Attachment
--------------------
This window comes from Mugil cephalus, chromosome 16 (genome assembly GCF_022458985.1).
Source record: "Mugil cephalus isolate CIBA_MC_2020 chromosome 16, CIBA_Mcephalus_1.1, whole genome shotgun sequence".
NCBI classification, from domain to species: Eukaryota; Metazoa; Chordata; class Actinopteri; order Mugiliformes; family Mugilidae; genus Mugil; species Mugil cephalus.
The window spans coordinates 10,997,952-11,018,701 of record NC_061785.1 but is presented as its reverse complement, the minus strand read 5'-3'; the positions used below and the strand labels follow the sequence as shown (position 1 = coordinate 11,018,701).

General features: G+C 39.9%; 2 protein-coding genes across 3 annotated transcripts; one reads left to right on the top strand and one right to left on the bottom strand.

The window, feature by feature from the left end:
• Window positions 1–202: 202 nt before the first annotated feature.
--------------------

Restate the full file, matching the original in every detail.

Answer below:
This window comes from Mugil cephalus, chromosome 16 (genome assembly GCF_022458985.1).
Source record: "Mugil cephalus isolate CIBA_MC_2020 chromosome 16, CIBA_Mcephalus_1.1, whole genome shotgun sequence".
NCBI classification, from domain to species: Eukaryota; Metazoa; Chordata; class Actinopteri; order Mugiliformes; family Mugilidae; genus Mugil; species Mugil cephalus.
The window spans coordinates 10,997,952-11,018,701 of record NC_061785.1 but is presented as its reverse complement, the minus strand read 5'-3'; the positions used below and the strand labels follow the sequence as shown (position 1 = coordinate 11,018,701).

General features: G+C 39.9%; 2 protein-coding genes across 3 annotated transcripts; one reads left to right on the top strand and one right to left on the bottom strand.

The window, feature by feature from the left end:
• Window positions 1–202: 202 nt before the first annotated feature.